Disney and History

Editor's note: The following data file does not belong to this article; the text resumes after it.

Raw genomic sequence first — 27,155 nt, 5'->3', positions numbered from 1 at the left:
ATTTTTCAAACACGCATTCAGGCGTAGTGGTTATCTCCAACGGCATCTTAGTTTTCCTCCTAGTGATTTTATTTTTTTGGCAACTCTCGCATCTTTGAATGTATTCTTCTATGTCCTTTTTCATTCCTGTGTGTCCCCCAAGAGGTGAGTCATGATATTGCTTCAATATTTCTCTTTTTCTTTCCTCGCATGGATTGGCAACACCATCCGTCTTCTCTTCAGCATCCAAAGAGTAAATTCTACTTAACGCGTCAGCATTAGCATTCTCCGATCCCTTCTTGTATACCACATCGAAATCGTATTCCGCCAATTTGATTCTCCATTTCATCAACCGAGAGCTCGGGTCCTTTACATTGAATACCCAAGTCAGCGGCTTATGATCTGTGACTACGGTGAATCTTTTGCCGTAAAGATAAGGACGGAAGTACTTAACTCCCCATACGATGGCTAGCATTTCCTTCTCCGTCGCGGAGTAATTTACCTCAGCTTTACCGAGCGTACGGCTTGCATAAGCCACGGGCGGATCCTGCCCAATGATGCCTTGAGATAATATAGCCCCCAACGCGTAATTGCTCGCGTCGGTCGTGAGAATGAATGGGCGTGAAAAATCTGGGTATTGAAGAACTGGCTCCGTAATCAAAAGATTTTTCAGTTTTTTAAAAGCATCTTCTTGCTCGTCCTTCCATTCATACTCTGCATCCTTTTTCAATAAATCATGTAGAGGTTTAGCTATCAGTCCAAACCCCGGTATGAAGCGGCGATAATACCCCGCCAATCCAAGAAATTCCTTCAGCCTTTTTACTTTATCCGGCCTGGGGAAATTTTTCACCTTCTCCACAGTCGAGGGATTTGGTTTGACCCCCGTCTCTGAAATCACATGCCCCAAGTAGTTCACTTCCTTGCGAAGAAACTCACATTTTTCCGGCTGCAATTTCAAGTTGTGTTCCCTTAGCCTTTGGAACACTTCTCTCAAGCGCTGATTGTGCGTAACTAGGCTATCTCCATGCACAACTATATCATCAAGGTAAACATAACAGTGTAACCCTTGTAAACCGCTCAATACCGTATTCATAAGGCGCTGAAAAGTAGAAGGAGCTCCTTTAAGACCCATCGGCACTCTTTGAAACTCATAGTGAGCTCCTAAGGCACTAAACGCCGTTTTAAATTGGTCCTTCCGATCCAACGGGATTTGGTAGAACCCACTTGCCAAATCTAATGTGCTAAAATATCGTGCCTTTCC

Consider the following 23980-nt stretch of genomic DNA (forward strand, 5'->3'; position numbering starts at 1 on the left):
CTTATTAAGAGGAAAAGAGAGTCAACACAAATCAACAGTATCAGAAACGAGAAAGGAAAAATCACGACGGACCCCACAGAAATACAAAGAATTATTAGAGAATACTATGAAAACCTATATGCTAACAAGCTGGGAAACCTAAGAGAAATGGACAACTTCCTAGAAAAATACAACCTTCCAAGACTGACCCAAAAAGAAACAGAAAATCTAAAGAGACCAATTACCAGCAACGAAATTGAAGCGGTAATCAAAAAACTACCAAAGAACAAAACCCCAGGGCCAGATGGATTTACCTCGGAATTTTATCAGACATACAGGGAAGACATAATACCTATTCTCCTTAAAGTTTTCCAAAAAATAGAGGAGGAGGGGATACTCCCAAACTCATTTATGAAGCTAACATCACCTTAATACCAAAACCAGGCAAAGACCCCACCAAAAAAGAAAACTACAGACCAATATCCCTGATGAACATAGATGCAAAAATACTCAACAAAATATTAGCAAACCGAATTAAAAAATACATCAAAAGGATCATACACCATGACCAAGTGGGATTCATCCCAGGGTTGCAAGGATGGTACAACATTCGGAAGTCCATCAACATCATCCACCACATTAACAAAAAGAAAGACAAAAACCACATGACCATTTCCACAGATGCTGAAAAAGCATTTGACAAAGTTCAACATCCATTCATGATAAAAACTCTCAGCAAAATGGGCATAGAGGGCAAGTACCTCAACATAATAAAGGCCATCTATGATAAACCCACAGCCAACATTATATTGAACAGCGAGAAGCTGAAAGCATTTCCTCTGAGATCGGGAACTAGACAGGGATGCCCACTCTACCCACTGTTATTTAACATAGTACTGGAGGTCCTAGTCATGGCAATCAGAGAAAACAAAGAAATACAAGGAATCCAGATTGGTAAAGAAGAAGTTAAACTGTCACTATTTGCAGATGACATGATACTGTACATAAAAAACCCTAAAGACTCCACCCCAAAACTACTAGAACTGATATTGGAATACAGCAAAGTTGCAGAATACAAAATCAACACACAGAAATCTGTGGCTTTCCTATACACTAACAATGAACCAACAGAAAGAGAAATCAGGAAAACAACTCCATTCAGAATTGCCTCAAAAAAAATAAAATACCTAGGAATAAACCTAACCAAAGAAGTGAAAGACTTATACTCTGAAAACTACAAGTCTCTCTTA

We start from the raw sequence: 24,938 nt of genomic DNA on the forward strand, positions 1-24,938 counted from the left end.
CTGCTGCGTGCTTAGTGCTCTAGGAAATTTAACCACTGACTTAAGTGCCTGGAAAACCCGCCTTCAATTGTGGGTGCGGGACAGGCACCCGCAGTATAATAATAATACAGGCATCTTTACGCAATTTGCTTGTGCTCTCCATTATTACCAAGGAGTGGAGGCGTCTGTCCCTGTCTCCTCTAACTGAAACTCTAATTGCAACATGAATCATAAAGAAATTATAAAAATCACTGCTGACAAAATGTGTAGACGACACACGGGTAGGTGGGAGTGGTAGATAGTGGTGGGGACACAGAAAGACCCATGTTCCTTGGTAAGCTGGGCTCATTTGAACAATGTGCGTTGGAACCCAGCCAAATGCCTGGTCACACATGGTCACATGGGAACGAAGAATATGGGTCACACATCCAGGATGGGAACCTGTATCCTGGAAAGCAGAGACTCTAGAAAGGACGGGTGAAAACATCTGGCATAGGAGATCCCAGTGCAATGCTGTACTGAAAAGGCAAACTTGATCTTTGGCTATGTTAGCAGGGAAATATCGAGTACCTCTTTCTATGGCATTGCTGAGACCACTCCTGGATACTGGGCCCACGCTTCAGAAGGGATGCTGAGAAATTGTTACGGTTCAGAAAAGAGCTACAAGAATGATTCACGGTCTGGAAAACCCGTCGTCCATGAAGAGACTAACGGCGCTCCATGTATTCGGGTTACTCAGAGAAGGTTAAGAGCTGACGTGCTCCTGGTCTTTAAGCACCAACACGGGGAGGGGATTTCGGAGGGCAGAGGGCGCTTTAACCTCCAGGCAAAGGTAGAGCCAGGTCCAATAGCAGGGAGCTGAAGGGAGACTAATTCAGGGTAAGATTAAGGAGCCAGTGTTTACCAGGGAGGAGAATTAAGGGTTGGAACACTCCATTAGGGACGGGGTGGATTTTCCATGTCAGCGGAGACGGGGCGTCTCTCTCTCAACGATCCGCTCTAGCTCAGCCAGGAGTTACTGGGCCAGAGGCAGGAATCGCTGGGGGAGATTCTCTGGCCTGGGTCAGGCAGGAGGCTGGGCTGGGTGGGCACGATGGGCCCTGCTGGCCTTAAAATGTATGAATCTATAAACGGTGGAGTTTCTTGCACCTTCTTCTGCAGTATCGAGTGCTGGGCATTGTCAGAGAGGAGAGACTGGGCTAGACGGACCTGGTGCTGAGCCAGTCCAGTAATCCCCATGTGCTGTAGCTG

The Disney Corporation recently took it upon themselves to rewrite several historical records, most notably the history of American Indians (The Deerslayer) and their part in the lives of early settlers (Pocahontas). Since much of the content of these movies digressed from what we have learned in school, how can one determine which story is accurate? James Fenimore Cooper(1789-1851) is one of the best on-the-scene writers for this history. He knew the people from whom his characters are modeled, and at the least, was living during some of the same time periods, so he had many first-hand accounts from which to draw. Cooper is the author of The Deerslayer, an historical romance novel about a hunter/trapper in the Delaware Indian territory. This was Cooper’s home, and the situations he described were personal. So which version would you choose to be the more accurate-Disney’s or Cooper’s? The pervading message of the Disney versions is that all American Indians were peace-loving, environmentally friendly people who just wanted to be left alone. Their version paints the settlers as hostile “takeover agents” hacking and antagonizing their way into the Americas. Before you buy into that version, read the original work. Cooper paints a very different story. His works clearly point out that Indians and settlers were both good and bad. In his original writings, he often refers to “hostile Indians raiding the frontiers” and uses other descriptions like “savages” and openly describes the unprovoked Iroquois slaying of many settlers and even of other tribes (The Deerslayer, chapter one/original, unabridged). He gives credit to the Delaware Indians for their more diplomatic approach and their befriending of the Settlers. They were one of the tribes curiously interested in the ways of the settlers. Cooper also shows the hostilities of the settlers (mostly from fear) toward the Indians, particularly from the British and French troops to the north. How insulting it is to have a modern re-writer (Disney) of a first-hand account decide that the original history is not valid because it deviates from their perception of how it ought to be.